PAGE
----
Back in 2018, my speaking agent dropped me a note asking whether I’d do an exciting gig in Cape Town. I was ready to say yes, but the event date really troubled me. 7th March meant that I’d have to do the ridiculous thing of not being in London during the busiest period for a woman running a girl-focused organisation in a male-dominated industry.
A push from my regular travelling companion meant that I decided to tie the trip with a holiday(!) and delegate International Women’s Day responsibilities to my team & wider network.
Carnage ensued but from the inconvenience and awkwardness came progress. Team members stepped up to attend the Downing Street reception, various book launches & a Lulemon retreat. An event introduction video that we’ve been meaning to do for ages was recorded (and has been used countless times since). Someone else in the team led the weekly team meeting and set the mood/direction for that week.
I was less worried about internal affairs than the external – what if I missed a key new bit of research? What if something bad happened around one of our partners? What if someone assumed I was going to be somewhere and then got offended by my absence?
These are all symptoms of FOMO – the Fear Of Missing Out.
The Joy of being able to say No.
I get very close to having too much in my calendar all the time. I’m not yet a Warren Buffet who can have an entirely clear diary, but I’ve suffered a fair amount of times because of my inability to say no. This has got better since the tweet. For March 2019, it felt very freeing to say “I’m away so won’t be able to make it”. Being efficient with time requires saying no and this was a huge opportunity to practice.
My new year's resolution (starting today) is to say NO more often. I'm only human. And there are other humans who can do things that I do. Welp. pic.twitter.com/GP1FFJ1Qmk
— Dr Anne-Marie Imafidon MBE (@aimafidon) October 8, 2018
The episode had silver linings and in some ways brought some new types of joy.
The Joy of controlling information hours & requests for attention. Events are all about meeting people and connecting. You never know who you’re going to meet at an event. I’m the host of Women Tech Charge podcast with the Evening Standard only because of a random dinner I attended which their Digital Editor was also at. Alas, it’s not healthy or practical to be everywhere all the time. It’s barely healthy to follow the #IWD2019 Twitter feed. I was very glad to be able to simply put my phone down when it felt overwhelming. A beach with penguins is also very calming!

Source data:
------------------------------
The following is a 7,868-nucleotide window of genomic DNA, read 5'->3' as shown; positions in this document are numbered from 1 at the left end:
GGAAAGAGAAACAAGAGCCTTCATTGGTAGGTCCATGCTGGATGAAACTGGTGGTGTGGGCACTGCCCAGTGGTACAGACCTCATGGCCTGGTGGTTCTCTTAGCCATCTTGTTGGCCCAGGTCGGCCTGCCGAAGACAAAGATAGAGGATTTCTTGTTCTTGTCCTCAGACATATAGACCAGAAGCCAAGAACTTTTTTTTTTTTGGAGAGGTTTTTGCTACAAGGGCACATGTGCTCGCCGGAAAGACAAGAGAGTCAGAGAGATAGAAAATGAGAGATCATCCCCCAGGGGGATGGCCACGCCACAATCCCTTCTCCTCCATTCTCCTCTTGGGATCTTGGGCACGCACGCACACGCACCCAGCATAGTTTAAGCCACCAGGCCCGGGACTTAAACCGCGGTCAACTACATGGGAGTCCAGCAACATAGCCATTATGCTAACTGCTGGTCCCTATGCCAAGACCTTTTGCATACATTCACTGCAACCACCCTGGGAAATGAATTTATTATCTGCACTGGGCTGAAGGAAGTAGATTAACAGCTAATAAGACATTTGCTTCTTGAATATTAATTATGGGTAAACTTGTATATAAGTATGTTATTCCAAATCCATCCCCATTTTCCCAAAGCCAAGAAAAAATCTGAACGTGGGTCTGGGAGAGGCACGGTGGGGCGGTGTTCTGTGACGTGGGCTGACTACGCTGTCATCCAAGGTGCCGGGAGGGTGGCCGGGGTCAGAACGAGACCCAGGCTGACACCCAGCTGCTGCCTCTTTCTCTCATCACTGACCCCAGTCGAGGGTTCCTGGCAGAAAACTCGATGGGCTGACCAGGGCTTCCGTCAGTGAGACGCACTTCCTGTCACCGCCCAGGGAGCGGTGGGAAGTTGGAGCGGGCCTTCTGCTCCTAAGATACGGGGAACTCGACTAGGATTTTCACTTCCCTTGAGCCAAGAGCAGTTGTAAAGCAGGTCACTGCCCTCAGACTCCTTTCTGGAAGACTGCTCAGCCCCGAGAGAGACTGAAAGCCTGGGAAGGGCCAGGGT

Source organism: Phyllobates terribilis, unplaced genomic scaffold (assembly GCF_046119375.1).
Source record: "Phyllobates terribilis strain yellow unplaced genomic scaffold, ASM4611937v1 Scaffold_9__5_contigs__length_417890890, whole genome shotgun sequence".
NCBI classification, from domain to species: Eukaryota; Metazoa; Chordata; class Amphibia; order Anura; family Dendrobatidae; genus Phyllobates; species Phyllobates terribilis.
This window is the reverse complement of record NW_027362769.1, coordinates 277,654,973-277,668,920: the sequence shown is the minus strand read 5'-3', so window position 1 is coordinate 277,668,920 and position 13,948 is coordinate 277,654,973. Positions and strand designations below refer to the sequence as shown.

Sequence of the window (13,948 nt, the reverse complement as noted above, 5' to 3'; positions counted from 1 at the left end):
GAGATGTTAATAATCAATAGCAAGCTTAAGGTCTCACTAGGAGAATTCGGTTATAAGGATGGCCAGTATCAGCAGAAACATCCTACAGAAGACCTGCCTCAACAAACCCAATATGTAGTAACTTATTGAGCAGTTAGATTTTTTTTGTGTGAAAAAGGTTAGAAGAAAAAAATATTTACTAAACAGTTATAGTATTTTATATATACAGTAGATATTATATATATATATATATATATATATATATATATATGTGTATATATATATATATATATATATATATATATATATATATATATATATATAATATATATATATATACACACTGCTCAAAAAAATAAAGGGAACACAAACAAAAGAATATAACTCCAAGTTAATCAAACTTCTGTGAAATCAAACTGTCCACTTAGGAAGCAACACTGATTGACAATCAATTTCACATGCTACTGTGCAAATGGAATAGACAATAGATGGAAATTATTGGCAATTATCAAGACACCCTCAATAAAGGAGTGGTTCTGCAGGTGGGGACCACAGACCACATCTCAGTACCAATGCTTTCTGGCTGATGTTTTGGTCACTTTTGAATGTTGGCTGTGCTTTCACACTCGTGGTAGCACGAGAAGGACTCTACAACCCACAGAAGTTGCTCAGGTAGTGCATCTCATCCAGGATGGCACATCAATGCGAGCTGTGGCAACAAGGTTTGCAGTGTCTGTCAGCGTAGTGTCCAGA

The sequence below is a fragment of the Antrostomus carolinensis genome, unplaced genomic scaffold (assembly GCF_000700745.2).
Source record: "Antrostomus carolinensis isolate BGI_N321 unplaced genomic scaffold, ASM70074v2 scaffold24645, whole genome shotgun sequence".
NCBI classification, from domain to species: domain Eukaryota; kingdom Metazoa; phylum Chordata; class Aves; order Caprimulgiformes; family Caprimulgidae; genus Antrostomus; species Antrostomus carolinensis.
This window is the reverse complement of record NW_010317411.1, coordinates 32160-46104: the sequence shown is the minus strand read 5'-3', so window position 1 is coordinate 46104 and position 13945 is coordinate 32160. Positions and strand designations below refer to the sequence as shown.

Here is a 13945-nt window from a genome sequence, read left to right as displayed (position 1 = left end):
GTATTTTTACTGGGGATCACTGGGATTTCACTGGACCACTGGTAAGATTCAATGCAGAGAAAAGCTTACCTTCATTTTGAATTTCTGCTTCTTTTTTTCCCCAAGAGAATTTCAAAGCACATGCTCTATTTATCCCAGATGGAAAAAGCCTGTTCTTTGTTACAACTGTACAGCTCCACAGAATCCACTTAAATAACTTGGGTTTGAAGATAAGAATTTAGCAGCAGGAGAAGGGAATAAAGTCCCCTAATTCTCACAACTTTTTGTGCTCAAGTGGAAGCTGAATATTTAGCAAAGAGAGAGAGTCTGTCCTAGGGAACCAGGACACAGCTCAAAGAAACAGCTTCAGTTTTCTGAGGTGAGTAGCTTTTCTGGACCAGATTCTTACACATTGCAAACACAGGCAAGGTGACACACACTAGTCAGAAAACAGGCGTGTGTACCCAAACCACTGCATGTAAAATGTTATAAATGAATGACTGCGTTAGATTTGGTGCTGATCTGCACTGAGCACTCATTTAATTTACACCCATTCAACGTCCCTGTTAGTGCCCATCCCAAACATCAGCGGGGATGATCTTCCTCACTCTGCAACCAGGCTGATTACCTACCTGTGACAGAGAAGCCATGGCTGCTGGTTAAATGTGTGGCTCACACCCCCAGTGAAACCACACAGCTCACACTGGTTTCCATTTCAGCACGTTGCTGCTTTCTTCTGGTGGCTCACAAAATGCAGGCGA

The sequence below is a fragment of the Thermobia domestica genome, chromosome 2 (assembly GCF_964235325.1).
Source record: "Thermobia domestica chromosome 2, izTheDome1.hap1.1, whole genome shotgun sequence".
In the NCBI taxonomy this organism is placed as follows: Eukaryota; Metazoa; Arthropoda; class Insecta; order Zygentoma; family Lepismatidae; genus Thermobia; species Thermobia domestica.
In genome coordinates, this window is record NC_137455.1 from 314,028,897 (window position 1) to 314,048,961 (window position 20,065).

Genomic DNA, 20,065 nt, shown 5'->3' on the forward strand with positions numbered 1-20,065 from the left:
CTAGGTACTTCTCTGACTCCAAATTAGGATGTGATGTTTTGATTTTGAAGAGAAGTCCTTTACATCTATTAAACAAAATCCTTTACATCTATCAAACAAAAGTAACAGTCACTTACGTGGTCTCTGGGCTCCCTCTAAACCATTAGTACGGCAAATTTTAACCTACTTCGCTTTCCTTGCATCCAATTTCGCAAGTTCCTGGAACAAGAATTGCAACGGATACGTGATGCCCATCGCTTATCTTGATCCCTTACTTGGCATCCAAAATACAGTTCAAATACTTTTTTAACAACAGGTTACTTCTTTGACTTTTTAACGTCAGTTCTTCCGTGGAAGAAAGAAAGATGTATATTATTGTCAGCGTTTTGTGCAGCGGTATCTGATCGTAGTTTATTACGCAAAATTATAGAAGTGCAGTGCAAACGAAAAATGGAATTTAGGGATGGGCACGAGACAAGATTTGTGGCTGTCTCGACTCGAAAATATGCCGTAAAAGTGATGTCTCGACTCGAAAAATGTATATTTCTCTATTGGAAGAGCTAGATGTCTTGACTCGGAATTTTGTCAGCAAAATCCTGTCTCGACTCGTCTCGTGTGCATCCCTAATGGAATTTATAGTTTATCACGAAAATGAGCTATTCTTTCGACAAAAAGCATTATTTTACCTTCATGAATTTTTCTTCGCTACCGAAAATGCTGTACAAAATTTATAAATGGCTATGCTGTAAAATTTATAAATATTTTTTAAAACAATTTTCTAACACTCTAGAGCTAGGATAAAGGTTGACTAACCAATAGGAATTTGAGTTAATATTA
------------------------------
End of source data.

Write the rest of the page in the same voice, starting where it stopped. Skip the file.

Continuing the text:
The Joy of watching others thrive. International Women’s Day was like a pleasurable out of body experience. I enjoyed seeing others shine on stage and at events. They excelled in situations and experienced personal growth. That’s all I want for my team and those around me.
The Joy of creation. On International Women’s Day, I put out a blog post and launched a new podcast. I wasn’t there physically but I kind of felt like I was there in spirit. Kind of cheating but technically I wasn’t missing out on the action. People were reading & listening. It was nice to check in to see comments, shares and ratings. Engaging with so many in such a quality way has been rewarding and highly efficient.
So here we are, 2020.
It’s the beginning of a new decade, and as always, change is afoot. My word for 2019 was beyond. I experimented, explored and extended, to see what is beyond my current scope, and what’s next for me. Now, I need to allow myself to work beyond, go beyond and be beyond. This year, I’ll be getting myself into the right position for that. Taking some time to focus and build the right structures for whatever comes next. This year I’ll be prioritising time for my team, a new organisational structure, a few new funders and joy in my personal life. I’m going to fully embrace the Joy Of Missing Out. I’ll be out and about less, ‘on the scene’ less, whilst empowering young people and my team to go beyond. I’ll be intentionally seeking Joy elsewhere.
For 2020, the word is JOMO. See you all in 2021!